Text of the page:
Skip to main content

Patto - Reissues album review

Mucho monkeying about

Cover art for Patto - Reissues album

First things first. The album cover of Roll ‘Em Smoke ‘Em Put Another Line Out (710) is truly memorable: a grainy live photo of Patto in full flight, with frontman Mike Patto wielding a tambourine the size of an Olympic discus, it fair reeks of loon pants and patchouli oil, and transports you right back to the heart of the early 1970s. But – like Patto’s entire career, in fact – this, their third album, from ‘72, promises much but delivers little, bizarrely titled tracks such as Flat Footed Woman and Loud Green Song being an uneasy and unfocused amalgam of heavy rock, jazz and blues.

Mike Patto – let’s call him a hollerin’ Paul Rodgers – certainly deserved better, but, Boxer, the band he formed later, were emphatically not the answer. It’s difficult to listen to any of the songs on ‘lost’ fourth full-length Monkeys [sic] Bum (510) without the image of a moist bulbous simian posterior springing to mind. Billed jokingly as ‘the world’s first ever scratch and sniff album’ it is thankfully an odor-free zone; allow us to steer you in the direction of Melanie’s Garden In The City for a full-on fragrant experience. Like a visit to the glorified jumble sale that is TK Maxx, these albums are all over the shop.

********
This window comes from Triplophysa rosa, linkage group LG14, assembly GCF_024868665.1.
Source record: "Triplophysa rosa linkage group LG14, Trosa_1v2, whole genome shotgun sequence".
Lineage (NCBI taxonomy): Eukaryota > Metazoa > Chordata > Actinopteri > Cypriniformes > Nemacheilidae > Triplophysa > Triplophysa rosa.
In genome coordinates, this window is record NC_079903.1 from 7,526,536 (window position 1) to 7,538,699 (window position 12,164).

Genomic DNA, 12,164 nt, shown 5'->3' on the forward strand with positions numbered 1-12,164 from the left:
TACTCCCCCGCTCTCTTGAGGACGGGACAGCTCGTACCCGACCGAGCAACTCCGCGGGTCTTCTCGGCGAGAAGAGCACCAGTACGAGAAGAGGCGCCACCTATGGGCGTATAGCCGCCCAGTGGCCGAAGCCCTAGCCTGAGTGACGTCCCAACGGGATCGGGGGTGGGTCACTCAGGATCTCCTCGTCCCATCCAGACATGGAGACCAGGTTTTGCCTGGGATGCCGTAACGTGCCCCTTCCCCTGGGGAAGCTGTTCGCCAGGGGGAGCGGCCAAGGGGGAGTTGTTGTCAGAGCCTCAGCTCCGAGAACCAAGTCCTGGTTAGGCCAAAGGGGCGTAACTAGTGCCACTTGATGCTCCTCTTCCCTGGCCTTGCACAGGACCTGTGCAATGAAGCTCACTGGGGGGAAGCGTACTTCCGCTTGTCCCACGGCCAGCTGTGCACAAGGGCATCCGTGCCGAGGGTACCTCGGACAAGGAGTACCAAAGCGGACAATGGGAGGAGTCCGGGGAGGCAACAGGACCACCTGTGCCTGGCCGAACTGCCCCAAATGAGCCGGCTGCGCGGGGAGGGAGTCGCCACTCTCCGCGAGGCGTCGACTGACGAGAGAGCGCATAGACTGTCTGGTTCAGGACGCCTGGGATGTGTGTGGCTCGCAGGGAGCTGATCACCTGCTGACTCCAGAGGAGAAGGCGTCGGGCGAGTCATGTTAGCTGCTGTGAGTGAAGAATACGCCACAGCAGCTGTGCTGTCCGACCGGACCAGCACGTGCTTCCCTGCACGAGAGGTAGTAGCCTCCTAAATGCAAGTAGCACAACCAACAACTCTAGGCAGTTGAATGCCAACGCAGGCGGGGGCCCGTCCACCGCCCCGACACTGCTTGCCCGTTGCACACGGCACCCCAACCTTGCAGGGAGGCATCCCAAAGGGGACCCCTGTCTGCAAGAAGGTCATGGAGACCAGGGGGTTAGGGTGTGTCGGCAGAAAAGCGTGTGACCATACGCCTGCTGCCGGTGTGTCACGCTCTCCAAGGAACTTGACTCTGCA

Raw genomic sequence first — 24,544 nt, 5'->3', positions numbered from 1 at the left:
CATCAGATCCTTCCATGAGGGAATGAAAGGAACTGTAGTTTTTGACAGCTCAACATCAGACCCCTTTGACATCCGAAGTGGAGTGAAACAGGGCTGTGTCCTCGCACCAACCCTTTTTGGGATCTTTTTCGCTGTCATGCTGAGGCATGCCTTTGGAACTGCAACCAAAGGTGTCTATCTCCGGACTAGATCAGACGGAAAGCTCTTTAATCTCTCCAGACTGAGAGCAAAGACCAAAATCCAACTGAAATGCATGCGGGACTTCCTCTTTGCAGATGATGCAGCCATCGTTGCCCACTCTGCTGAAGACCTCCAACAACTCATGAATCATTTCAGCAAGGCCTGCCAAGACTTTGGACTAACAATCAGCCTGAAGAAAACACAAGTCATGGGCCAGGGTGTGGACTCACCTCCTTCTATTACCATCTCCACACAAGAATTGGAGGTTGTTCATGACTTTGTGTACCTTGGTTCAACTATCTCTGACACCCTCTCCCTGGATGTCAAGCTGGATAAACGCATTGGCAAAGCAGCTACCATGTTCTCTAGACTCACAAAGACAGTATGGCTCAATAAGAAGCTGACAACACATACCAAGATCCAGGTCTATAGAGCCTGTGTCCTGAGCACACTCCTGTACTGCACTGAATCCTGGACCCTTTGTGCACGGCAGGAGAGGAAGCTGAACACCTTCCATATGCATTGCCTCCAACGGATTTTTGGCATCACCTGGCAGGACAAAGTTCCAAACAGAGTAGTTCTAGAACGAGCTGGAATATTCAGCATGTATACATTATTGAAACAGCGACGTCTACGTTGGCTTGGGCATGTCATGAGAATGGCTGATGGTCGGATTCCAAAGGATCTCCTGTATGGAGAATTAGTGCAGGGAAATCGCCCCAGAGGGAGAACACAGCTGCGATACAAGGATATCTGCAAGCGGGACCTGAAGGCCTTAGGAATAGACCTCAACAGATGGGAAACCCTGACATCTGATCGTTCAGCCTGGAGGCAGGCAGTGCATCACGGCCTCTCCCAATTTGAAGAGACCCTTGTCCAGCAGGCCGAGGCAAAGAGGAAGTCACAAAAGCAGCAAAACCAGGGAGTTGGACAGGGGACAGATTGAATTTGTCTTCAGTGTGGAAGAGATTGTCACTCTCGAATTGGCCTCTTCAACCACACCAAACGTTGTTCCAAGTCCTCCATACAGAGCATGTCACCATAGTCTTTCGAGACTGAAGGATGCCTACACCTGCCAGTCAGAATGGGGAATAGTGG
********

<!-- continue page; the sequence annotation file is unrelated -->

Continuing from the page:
Geoff Barton is a British journalist who founded the heavy metal magazine Kerrang! and was an editor of Sounds music magazine. He specialised in covering rock music and helped popularise the new wave of British heavy metal (NWOBHM) after using the term for the first time (after editor Alan Lewis coined it) in the May 1979 issue of Sounds.